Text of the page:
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-   -   akruppa - B2 help please (https://www.mersenneforum.org/showthread.php?t=9716)

Prime95 2007-12-10 01:33

akruppa - B2 help please
 
I'm tracking ECM effort in the v5 server. I compute total_ecm_effort as sum (curve_count * B1). When this total gets to certain levels I issue ECM assignments with a larger B1 value.

The problem? The summed B1 values assume a B2 value of 100*B1. When I use GMP-ECM B2 is often much higher than 100*B1. I need a simple formula that given B1 and B2 it returns a multiplier. I apply this multiplier to the curve count to get a rough equivalent of the number of B2=B1*100 curves. Accuracy is not critical - a 10-20% error would be fine.

For example, on a number I'm currently atttacking B2 = 7000 * B1. According to GMP-ECM one of these curves equals 2.3 curves of B2 = 100 * B1.

My placeholder routine on the server is this:

function normalized_B1 ($B1, $B2)
{
$ratio = (1.0 * $B2) / $B1;
if ($ratio < 7) return ($B1 * 0.4);
if ($ratio < 30) return ($B1 * 0.6);
if ($ratio < 70) return ($B1 * 0.8);
if ($ratio < 300) return ($B1);
if ($ratio < 700) return ($B1 * 1.4);
if ($ratio < 3000) return ($B1 * 1.7);
if ($ratio < 7000) return ($B1 * 2.3);
return ($B1 * 2.8);
}

akruppa 2007-12-11 13:12

I get these figures for the expected number of curves, all without Brent-Suyama extension:

B1=1e6
B2: Curves to find p35: Ratio:
1e6 14317 0.12
1e7 3388 0.49
1e8 1674 1
1e9 993 1.68
1e10 639 2.62
1e11 430 3.89
1e12 297 5.62

B1=1e7
B2: Curves to find p45: Ratio:
1e7 94363 0.12
1e8 22594 0.5
1e9 11286 1
1e10 6779 1.66
1e11 4421 2.55
1e12 3015 3.74
1e13 2113 5.34

B1=1e8
B2: Curves to find p55: Ratio:
1e8 410456 0.12
1e9 101581 0.51
1e10 51549 1
1e11 31434 1.64
1e12 20823 2.47
1e13 14436 3.57
1e14 10291 5.00

The closest function I got to these ratios is
0.12 + 0.88 * (log_10(B2 / B1) / 2) ^ 1.5, which produces for log_10(B2 / B1) = 0 ... 6
0: 0.1200000000000000000000000000
1: 0.4311269837220809107363715193
2: 1.000000000000000000000000000
3: 1.736663230236897544810207489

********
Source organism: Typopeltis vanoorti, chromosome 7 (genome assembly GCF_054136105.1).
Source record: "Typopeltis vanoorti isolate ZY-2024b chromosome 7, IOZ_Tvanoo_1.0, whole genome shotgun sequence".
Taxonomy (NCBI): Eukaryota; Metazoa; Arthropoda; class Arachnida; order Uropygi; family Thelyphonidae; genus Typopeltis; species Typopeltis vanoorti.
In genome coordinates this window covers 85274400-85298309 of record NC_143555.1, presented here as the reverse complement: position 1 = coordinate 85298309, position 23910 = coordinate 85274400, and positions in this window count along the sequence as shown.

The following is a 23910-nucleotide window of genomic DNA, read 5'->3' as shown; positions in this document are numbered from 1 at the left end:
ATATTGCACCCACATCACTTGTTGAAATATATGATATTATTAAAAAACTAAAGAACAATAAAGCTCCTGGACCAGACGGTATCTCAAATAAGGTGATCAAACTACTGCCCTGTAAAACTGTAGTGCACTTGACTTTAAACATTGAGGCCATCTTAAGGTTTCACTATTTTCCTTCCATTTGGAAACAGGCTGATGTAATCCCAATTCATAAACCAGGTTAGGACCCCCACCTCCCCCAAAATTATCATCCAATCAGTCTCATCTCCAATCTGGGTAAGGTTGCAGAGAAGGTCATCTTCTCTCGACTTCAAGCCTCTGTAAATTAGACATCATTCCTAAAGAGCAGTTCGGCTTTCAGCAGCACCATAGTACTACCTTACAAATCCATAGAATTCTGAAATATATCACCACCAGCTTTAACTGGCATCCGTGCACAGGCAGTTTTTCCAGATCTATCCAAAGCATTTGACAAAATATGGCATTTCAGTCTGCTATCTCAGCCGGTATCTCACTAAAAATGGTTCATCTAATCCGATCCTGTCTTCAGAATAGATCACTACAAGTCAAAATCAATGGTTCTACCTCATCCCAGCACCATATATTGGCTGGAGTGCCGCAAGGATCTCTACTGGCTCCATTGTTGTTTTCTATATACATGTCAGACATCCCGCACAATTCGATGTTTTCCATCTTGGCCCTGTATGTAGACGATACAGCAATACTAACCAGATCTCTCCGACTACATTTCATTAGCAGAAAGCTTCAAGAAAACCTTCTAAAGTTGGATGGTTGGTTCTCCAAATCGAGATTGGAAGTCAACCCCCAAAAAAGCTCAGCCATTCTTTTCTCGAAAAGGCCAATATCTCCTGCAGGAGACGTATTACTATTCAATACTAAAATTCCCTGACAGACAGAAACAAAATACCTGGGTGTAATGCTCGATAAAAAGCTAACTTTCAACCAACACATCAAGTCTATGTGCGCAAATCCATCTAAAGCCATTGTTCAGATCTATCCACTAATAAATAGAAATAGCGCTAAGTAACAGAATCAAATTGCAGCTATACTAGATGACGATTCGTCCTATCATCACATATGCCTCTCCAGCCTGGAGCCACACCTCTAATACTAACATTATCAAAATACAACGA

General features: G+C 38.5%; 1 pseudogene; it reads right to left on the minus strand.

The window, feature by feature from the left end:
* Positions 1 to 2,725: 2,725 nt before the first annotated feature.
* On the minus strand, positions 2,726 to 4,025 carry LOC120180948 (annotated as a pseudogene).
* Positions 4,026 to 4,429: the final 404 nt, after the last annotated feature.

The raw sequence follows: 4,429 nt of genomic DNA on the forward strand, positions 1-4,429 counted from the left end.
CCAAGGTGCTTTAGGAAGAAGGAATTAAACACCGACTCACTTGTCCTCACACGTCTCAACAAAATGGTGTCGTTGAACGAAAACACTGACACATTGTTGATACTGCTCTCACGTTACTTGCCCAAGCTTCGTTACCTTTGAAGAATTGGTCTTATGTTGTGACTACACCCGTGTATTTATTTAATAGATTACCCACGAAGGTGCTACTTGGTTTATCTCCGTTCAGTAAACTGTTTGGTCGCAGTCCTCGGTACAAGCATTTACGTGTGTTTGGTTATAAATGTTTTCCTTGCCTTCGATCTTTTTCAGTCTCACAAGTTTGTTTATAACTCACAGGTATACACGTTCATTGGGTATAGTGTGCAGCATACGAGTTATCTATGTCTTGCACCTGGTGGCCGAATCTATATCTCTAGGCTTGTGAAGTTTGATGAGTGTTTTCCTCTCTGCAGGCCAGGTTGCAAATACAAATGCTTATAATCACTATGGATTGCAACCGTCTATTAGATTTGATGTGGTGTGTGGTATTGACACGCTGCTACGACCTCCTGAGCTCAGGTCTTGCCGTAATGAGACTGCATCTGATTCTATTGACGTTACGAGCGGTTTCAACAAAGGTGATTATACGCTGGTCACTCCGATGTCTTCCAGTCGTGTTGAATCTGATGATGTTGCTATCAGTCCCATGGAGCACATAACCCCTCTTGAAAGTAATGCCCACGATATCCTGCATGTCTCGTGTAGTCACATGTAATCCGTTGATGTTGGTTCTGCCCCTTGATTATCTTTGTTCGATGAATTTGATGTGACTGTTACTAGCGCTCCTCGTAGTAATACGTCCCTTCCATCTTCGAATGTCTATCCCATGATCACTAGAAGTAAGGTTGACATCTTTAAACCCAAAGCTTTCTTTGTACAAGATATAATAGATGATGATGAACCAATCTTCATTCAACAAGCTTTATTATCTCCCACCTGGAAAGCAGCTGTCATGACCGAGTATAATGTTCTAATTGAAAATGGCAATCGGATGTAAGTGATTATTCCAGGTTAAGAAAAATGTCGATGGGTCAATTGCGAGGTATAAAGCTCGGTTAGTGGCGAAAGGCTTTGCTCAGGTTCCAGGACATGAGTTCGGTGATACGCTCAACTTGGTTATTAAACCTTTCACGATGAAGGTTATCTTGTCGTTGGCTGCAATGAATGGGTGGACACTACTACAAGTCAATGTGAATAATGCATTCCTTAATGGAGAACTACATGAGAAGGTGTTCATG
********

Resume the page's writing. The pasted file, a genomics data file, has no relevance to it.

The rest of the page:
4: 2.609015869776647285890972155
5: 3.598505426185217265198782899
6: 4.692614131981836054912458342


The values for 1 and 6 are somewhat too low, but such B2/B1 ratios will probably not be used much. For 3 it's somewhat too high. If you want really accurate estimates, you could call Pari/GP as an external program and let the rho.gp script compute probabilities. Or I'll write a small wrapper around the C code in GMP-ECM.

Alex

Prime95 2007-12-11 15:03

Thanks, Alex. Your formula was exactly what I needed. Like I said too much accuracy in curve counting is not critical as the only consequence is you move on to a larger B1 a liitle too early or a little too late - no big deal.

Another ECM puzzle for you: I want to hand out ECM assignments such that I roughly maximize the chance of finding a factor for a given effort. What formula would you use given the quantities total_ecm_effort (the sum of completed B1 values) and N (the Mersenne exponent). Ignore the step function nature of FFT lengths and assume the time it takes to run an ECM curve is proportional to N (log N).

A simpler way to phrase this is: If an exponent has had a total_ecm_effort X, what is the probability the next ECM curve will find a factor (to make life easier, ignore the step nature of assigned B1 values).

Given such a formula I can then use the expected CPU run time to maximize factors found.

akruppa 2007-12-12 17:58

This isn't an easy question. You'd want to compute the distribution of remaining factors given an a priori distribution (i.e. 1/n probability of n-bit factor), adjust by taking previous factoring effort into account and choose the ECM parameters so that the scalar product of that distribution and ECM's probability of finding factors of n bits, divided by the time ECM with those parameters would use is maximal. This is a bit messy.

This is what Silverman and Wagstaff described in the "Practical Analysis" paper (which I have to admit still haven't read as carefully as I should! :alex:). As I understood it, the scheme of doing the expected number of curves for a certain factor size, then moving on to a size 5 digits larger is a good approximation to exactly this goal: maximising each curve's probability of finding a factor per unit time. If you want more precise parameter choice, all I can offer is code to compute ECM's proability of success for given parameters/factor sizes, so you can model the Bayesian process.

Alex


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